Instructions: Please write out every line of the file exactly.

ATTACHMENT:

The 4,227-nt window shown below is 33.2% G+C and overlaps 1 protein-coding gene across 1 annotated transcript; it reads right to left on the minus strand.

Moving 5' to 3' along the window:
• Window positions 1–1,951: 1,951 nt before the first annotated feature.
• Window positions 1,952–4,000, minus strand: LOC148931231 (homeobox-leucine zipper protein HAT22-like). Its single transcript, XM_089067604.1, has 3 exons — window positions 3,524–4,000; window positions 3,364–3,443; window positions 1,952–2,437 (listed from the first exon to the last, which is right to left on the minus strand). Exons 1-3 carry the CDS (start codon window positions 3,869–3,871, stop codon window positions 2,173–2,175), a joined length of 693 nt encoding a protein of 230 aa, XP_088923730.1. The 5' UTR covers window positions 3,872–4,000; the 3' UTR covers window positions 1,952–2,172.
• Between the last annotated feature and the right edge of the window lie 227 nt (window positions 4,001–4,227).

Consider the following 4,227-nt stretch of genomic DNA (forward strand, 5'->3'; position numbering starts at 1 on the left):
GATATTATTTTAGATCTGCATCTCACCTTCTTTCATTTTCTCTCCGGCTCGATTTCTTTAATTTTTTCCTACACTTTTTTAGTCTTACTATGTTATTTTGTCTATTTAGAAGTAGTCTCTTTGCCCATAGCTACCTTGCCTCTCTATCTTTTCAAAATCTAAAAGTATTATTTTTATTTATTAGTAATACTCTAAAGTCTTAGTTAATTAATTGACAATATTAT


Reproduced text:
The 4,227-nt window shown below is 33.2% G+C and overlaps 1 protein-coding gene across 1 annotated transcript; it reads right to left on the minus strand.

Moving 5' to 3' along the window:
• Window positions 1–1,951: 1,951 nt before the first annotated feature.
• Window positions 1,952–4,000, minus strand: LOC148931231 (homeobox-leucine zipper protein HAT22-like). Its single transcript, XM_089067604.1, has 3 exons — window positions 3,524–4,000; window positions 3,364–3,443; window positions 1,952–2,437 (listed from the first exon to the last, which is right to left on the minus strand). Exons 1-3 carry the CDS (start codon window positions 3,869–3,871, stop codon window positions 2,173–2,175), a joined length of 693 nt encoding a protein of 230 aa, XP_088923730.1. The 5' UTR covers window positions 3,872–4,000; the 3' UTR covers window positions 1,952–2,172.
• Between the last annotated feature and the right edge of the window lie 227 nt (window positions 4,001–4,227).

Consider the following 4,227-nt stretch of genomic DNA (forward strand, 5'->3'; position numbering starts at 1 on the left):
GATATTATTTTAGATCTGCATCTCACCTTCTTTCATTTTCTCTCCGGCTCGATTTCTTTAATTTTTTCCTACACTTTTTTAGTCTTACTATGTTATTTTGTCTATTTAGAAGTAGTCTCTTTGCCCATAGCTACCTTGCCTCTCTATCTTTTCAAAATCTAAAAGTATTATTTTTATTTATTAGTAATACTCTAAAGTCTTAGTTAATTAATTGACAATATTAT